Man, this is tough. If you asked me this in May, I thought Niles Paul would be caught in a roster crunch. After watching the guys on the field through OTAs and minicamp, this decision becomes much harder. 

Paul played well in those sessions, showed no rust from the injuries and impressed regardless what quarterback he was paired up with. Sprinkle looked like a rookie with a lot to learn, and while he's really big, he still seemed like his upper body could fill out in the NFL. 

In a vacuum it's easy to say the Redskins should keep four tight ends. Like Tandler laid out above, Reed and Davis are roster locks. Paul can help in a ton of spots, and Sprinkle should evolve into the blocking tight end for the jumbo set. 

But NFL rosters aren't made in vacuums. To keep a fourth tight end, the Redskins will have to make a cut, and Tandler suggested Mack Brown could be the guy. I don't see that happening. Jay Gruden and Randy Jordan speak glowingly about Brown. 

This will be a fun roster spot to watch, but in June, before any injuries or the competition of training camp, I think the Redskins keep Reed, Davis and Paul. Then they really, really hope they can sneak the rookie Sprinkle to their practice squad.

Washington has not kept three healthy tight ends on their roster in the last few seasons, and if that trend continues, Sprinkle would make the NFL roster before the end of the year. Keeping four tight ends just isn't a luxury the Redskins have, especially keeping three quarterbacks like they're expected to do.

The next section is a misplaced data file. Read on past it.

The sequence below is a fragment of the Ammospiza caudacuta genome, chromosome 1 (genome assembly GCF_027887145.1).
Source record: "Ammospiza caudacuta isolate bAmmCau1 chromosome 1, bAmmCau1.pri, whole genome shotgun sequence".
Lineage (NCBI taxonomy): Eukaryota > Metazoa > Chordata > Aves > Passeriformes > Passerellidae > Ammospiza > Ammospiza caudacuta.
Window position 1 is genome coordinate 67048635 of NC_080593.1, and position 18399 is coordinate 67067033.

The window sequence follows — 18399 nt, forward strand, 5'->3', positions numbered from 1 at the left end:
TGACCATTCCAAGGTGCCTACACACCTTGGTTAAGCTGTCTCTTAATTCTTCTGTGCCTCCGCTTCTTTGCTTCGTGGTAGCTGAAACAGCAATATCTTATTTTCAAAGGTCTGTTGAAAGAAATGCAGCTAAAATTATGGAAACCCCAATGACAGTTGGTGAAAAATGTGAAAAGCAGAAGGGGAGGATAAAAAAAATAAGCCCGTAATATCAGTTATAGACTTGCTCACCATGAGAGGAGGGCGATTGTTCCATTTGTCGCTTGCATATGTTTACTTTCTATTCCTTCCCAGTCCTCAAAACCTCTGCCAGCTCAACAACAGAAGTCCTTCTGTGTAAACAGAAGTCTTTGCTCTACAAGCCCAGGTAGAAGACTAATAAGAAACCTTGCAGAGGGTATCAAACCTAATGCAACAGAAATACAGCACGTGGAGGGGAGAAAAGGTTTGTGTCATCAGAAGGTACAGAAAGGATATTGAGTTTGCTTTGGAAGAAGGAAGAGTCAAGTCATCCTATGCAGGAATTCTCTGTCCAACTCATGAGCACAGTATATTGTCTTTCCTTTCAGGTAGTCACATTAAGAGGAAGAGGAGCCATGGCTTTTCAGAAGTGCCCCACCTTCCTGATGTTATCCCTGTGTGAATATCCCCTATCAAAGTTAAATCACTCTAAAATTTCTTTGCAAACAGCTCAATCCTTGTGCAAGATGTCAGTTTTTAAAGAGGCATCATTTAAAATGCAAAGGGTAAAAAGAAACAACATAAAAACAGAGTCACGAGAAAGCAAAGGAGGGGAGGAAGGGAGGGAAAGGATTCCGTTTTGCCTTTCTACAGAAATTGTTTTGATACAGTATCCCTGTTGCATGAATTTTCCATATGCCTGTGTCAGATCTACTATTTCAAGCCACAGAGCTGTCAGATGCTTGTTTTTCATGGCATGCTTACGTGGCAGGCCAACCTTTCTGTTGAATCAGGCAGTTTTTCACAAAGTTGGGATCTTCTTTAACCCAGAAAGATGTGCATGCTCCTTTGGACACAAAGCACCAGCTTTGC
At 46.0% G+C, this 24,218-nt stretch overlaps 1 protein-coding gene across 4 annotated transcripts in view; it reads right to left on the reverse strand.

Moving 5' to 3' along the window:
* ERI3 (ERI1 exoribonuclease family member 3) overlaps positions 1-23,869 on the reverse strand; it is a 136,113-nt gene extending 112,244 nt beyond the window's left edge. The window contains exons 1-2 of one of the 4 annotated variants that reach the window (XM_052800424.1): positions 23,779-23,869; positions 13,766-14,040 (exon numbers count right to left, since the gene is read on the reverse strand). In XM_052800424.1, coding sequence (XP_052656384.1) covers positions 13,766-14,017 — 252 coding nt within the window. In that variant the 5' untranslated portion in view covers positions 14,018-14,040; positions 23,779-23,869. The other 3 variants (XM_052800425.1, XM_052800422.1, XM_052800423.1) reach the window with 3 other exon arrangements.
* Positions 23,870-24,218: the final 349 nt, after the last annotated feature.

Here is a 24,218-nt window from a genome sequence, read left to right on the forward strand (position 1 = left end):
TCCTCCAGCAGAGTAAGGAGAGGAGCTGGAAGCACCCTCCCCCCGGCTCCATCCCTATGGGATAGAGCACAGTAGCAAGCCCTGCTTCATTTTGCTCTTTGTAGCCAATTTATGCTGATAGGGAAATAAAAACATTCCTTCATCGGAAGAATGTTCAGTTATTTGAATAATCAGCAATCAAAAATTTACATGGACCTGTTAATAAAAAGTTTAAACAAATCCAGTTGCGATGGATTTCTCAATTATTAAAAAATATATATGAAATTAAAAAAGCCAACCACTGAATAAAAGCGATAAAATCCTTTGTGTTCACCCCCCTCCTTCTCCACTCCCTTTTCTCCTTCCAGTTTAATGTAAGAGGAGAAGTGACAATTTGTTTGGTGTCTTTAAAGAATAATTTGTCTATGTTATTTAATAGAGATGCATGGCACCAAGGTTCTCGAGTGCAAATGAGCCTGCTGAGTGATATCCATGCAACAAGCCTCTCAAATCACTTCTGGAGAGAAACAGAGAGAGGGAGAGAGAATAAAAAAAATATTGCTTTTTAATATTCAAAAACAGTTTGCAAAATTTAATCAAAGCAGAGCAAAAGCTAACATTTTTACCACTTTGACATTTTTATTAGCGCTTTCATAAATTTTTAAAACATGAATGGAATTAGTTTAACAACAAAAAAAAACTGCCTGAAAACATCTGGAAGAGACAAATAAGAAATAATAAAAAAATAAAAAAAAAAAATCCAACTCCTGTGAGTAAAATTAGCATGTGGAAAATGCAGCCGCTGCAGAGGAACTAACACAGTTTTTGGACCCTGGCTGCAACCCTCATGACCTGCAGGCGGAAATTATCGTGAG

Tandler-Finlay True or False series: Leading rusher | Leading receiver

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Standouts and scrubs: Looking at Bruce Allen's track record with quarterbacks

Standouts and scrubs: Looking at Bruce Allen's track record with quarterbacks

Much can be learned looking to the past, at least that's what thousands of college students hear every fall when they sit down for History 101. Assuming the premise is true, perhaps something can be learned from looking back at Bruce Allen's tenure across the NFL and the quarterbacks that started for those teams. 

A refresher: Allen worked with the Raiders and Bucs before coming to the Redskins. Allen started with the Raiders in 1995, and worked his way up through the front office, earning the NFL's Executive of the Year award in 2002. He left the Raiders to work with Jon Gruden in Tampa in 2004, after the pair experienced much success together with the Raiders. Tampa fired Allen in 2008, and he came to work with the Redskins in 2010. 

His tenure with the Raiders showcased the best QB find in his file: Rich Gannon. Before coming to Oakland, Gannon earned the journeyman title, starting 58 games over 11 seasons for the Chiefs, Vikings and, yes, the Redskins.